Abstract: This study draws on the resource dependence theory and institution-based view to examine political connections in the home market and home formal institutions for their impact on the internationalization of emerging market firms in the context of China. The results suggest that political connections at home may prevent emerging market firms from implementing internationalization strategies by reducing the dependence constraints imposed by local governments and foreign firms, whereas home formal institutional development may promote the strategy transition of emerging market firms from building political connections to international expansion and also reduce the negative impact of political connections. Overall, our findings indicate that political connections and formal institutions at home play an important role in shaping emerging market firms’ strategies of outward internationalization.

The Spatial and Career Mobility of China’s Urban and Rural Labor Force 

Lingxin Hao, Yucheng Liang

Abstract: In this article, we provide a comprehensive examination of the spatial and career mobility of China’s labor population. We integrate theories on stratification and social change and exploit the innovative design and measurement of the China Labor-force Dynamics Survey to minimize the undercoverage problem of the rural-urban migratory experience. Our analysis provides several fresh findings: (1) at-birth rural household registration (hukou) status leads to a greater probability of spatial mobility and career advancement than at-birth urban hukou status does; (2) education and gender differentiates rural-origin people, increasing the heterogeneity of urban labor and decreasing the heterogeneity of rural labor; (3) hukou policy relaxation favors later cohorts over earlier cohorts; and (4) among demographically comparable people, having experienced spatial mobility is correlated with having career advancement experience. Work organizations are found to be the arena where the two dimensions of mobility can happen jointly. Our findings provide a rich context for understanding the management and organization of Chinese labor.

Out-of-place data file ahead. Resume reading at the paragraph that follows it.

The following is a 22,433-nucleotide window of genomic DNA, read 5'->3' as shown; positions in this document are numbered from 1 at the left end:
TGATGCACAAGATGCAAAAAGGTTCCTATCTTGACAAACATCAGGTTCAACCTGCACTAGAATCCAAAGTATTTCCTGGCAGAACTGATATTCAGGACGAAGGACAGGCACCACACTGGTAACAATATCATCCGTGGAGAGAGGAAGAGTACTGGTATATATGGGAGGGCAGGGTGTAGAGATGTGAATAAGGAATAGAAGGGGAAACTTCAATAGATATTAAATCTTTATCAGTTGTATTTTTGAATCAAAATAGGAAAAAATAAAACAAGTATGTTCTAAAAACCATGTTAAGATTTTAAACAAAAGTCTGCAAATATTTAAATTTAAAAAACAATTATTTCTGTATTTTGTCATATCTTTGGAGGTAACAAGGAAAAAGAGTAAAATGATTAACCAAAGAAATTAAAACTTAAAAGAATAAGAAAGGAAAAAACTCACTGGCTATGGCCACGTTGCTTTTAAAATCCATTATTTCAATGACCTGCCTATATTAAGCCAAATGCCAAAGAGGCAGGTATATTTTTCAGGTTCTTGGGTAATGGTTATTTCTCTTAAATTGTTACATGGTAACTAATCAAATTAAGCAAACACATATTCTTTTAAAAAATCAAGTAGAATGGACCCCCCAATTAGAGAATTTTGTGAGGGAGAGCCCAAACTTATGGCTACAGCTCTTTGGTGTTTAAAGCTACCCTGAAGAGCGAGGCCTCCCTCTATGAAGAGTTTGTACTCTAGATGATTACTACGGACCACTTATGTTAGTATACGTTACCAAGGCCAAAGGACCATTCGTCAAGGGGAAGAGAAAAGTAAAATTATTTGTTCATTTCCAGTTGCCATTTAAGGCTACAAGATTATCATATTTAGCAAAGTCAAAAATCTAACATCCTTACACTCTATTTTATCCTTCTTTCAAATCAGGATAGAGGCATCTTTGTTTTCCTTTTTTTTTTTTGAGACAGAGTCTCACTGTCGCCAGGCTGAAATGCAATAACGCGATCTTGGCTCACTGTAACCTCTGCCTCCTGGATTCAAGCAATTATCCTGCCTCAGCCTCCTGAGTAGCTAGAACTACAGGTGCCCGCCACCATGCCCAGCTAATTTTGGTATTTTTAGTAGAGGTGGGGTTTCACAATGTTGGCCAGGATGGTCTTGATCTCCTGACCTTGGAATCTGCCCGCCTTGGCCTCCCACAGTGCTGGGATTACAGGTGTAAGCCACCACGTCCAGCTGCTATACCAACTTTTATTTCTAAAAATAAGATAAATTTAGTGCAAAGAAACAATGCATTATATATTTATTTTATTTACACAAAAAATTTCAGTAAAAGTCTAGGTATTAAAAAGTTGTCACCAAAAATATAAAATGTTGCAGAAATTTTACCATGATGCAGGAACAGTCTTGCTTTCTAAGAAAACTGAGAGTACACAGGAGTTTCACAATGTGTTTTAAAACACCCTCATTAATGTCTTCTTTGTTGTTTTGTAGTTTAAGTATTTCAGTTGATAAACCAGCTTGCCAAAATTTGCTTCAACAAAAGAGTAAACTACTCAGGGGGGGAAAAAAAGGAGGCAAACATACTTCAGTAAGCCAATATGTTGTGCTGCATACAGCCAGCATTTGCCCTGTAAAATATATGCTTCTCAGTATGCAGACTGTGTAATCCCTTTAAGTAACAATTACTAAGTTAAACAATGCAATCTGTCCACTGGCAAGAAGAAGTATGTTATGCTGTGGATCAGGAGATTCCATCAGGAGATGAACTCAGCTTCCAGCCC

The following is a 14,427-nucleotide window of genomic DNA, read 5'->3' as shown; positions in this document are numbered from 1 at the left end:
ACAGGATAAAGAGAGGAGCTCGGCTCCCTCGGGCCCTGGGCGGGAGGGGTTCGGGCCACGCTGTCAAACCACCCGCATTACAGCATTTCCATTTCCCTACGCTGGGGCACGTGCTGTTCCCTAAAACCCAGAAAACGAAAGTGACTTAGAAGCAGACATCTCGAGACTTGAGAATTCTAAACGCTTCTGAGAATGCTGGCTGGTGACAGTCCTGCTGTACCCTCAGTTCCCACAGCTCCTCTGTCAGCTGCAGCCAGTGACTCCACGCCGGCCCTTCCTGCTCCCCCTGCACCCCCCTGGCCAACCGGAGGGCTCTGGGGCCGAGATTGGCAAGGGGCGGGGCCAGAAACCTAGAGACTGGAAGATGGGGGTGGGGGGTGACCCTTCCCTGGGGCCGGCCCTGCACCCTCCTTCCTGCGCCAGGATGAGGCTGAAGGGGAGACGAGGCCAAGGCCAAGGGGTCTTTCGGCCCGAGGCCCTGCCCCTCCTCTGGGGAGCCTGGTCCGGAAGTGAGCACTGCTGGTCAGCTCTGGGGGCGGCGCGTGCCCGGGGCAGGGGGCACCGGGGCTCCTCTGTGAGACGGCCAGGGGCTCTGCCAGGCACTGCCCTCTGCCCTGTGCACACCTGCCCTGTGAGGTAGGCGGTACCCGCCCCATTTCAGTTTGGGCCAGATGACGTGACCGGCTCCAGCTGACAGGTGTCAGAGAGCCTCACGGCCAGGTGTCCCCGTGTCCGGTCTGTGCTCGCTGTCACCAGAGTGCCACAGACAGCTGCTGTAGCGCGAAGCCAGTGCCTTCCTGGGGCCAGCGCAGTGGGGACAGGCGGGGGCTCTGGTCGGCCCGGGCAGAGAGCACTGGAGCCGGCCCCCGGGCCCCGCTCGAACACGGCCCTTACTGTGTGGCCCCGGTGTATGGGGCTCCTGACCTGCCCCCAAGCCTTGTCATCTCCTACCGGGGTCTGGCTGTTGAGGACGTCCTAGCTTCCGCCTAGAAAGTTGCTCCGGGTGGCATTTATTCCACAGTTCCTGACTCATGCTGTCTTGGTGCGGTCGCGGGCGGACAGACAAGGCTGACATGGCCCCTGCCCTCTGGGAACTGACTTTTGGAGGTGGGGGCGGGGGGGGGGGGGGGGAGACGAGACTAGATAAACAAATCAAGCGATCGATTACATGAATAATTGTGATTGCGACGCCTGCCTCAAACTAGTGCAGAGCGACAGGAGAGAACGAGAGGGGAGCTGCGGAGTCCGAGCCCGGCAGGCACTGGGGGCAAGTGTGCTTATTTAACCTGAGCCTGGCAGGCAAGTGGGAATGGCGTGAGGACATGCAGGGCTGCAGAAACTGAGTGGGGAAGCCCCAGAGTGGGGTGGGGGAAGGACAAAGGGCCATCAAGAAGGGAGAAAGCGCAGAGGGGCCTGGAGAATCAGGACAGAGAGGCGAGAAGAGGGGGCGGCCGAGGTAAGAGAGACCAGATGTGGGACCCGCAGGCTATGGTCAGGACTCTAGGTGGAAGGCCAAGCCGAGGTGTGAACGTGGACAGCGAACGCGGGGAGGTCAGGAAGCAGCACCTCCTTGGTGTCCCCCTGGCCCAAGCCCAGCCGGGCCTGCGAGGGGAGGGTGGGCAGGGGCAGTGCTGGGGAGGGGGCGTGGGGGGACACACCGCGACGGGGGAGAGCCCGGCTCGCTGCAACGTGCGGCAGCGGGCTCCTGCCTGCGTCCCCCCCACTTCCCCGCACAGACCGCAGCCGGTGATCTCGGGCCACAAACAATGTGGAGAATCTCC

Labor Unrest and Incipient Collective Bargaining in China

Sarosh Kuruvilla, Hao Zhang

Abstract: In this paper, we argue that both labor unrest and collective bargaining are increasing in China. Using McAdam’s political process theory, we argue that Chinese workers are striking more and offensively in support of their economic demands. We identify the state’s interests in promoting collective bargaining, and through an analysis of union and employers’ organizations, attempt to predict the future trajectory of collective bargaining in China. Using new data about strikes, we confirm our argument that strikes in China are increasing. Based on very limited past and current research, we create a taxonomy of baseline collective bargaining in China against which future developments can be compared.

The Nordic Corporate Governance Model

Steen Thomsen

Abstract: The Nordic countries – Denmark, Norway, Sweden, and Finland—have attracted attention in recent years. Some elements of the Nordic model—particularly the welfare state—are well understood, but its governance characteristics remain elusive to the international audience. This article reviews Nordic governance and discusses its relevance as a development paradigm. The article quantitatively documents the existence of a Nordic governance model using data from the World Bank, Transparency International and other sources. Secondly, it is shown how Nordic corporate governance – Nordic civil law, concentrated ownership, semi two-tier board structures, employee representation and low-powered managerial incentives – has been shaped by the welfare state in ways consistent with systemic corporate governance theories. The article concludes with a skeptical discussion of the Nordic model as a development paradigm.